Friendship Station, 20016
Friendship Station, 20016

Friendship Station, 20016

A 10-part series in which Justin Moyer, part-time musician, part-time journalist, and full-time USPS enthusiast visits a bunch of post offices in our nation’s capital so you don’t have to.

Location: 4005 Wisconsin Avenue NW
Date: 4/8/09
Time: 4:30 p.m.

Up the street from the Obama-worthy Sidwell Friends School and troubled mortgage lender Fannie Mae, Friendship Station is the P.O. of choice for some of the most powerful names in American politics. But is 20016 doin’ right by Sasha and Malia?

1. Automated Postal Center (APC)
Oh, glorious APC! Your convenient visage shines through a USPS-sponsored darkness! Ne’er will I deal with a disgruntled clerk within 20016’s hallowed walls!

2. Safety Glass
Hell, no! What do you think this is, a liquor store on Georgia Avenue?

3. Prompt Service
Keeping the American postal customer happy ain’t rocket science: three open cashiers equals a fast-moving line.

4. Parking
Though difficult to access when making an awkward left while traveling south on Wisconsin Avenue, Friendship’s parking lot – just the parking lot! – is bigger than a number of other teensie post offices I’ve known and loathed. Parking enthusiasts will appreciate the idyllic mini-traffic circle (planted with a deciduous tree, no less) at the parking lot’s eastern end that obviates the need for awkward three-point turns.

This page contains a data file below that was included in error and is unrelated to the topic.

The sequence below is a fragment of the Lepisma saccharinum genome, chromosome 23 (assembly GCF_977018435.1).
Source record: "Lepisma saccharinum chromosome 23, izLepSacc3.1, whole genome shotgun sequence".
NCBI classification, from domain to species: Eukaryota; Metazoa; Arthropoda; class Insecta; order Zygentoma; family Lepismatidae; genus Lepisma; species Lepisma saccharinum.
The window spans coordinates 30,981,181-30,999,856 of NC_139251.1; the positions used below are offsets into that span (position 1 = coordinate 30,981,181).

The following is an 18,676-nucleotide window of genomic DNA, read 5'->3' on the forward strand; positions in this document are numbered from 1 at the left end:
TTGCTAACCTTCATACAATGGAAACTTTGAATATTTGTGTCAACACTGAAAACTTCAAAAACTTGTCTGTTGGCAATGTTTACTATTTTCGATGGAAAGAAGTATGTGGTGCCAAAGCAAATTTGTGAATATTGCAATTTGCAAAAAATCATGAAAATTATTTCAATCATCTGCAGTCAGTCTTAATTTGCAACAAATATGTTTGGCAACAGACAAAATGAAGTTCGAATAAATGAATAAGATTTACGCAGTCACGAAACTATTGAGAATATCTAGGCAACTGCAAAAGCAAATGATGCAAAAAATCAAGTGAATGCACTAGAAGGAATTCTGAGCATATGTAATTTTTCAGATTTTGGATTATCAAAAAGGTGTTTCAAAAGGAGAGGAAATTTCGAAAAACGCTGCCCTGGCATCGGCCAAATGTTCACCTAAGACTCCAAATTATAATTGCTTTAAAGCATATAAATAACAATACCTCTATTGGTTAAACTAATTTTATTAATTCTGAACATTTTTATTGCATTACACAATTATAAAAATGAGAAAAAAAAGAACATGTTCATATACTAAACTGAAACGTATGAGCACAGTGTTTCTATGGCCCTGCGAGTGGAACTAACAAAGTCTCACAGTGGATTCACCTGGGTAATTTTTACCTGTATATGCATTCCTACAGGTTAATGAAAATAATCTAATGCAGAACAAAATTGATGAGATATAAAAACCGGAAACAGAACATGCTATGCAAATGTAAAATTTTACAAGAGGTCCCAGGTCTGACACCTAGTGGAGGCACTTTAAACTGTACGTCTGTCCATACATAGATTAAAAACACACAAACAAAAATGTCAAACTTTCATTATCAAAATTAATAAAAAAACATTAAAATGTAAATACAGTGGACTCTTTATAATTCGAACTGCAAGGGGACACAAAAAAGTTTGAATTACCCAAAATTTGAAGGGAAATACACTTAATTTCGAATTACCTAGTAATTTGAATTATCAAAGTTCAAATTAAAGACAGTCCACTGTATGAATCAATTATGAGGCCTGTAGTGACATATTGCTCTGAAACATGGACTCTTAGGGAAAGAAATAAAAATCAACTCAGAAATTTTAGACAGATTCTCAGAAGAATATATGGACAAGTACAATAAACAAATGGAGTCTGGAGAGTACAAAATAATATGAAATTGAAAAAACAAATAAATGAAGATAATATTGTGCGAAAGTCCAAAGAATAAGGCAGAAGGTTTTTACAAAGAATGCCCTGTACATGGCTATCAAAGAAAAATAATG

5. Service with a Smile
My interaction with competent, stone-faced clerk “D. Gaskins” was blissfully swift and unremarkable. I will point out that 20016 also has a passport office, a bulk mail drop-off, and a collection of framed postal art for sale. So, even if Friendship’s service-providers aren’t exactly friendly, do not doubt that there are a diverse number of services that they are ready, willing, and able to provide.

6. Triflin’ Factor
Any place of business that opens its doors deep in Northwest Washington risks colonization by rich, politicized, triflin’ bastards, i.e. politicized WASPs and/or know-it-all lawyers, that are such a part of our fair District’s character. Though I did not witness any triflin’ customers go buckwild over the vicissitudes of priority mail or next-day delivery, I would avoid 20016 on any day that’s important the WASP-lawyer subculture, i.e. April 15.

7. Customer Comments
“Two [clerks] are slow as molasses,” said Mr. Brown, a retiree who 1) refused to reveal his Christian name to your correspondent, 2) had not heard of the publication by whom your correspondent is employed, and 3) often pays “a few bucks more” for better customer service at UPS and/or FedEx. “”It’s like they’ve got an attitude. They can’t say thank you…if you don’t like your job, get another.” (FYI: Mr. Brown had stared disapprovingly at a car without handicapped plates parked in a handicapped spot in front of Friendship for some moments before I approached him).

Final Grade: What is Mr. Brown talking about? Friendship is a USPS enthusiast’s wet-dream. An enthusiastic A!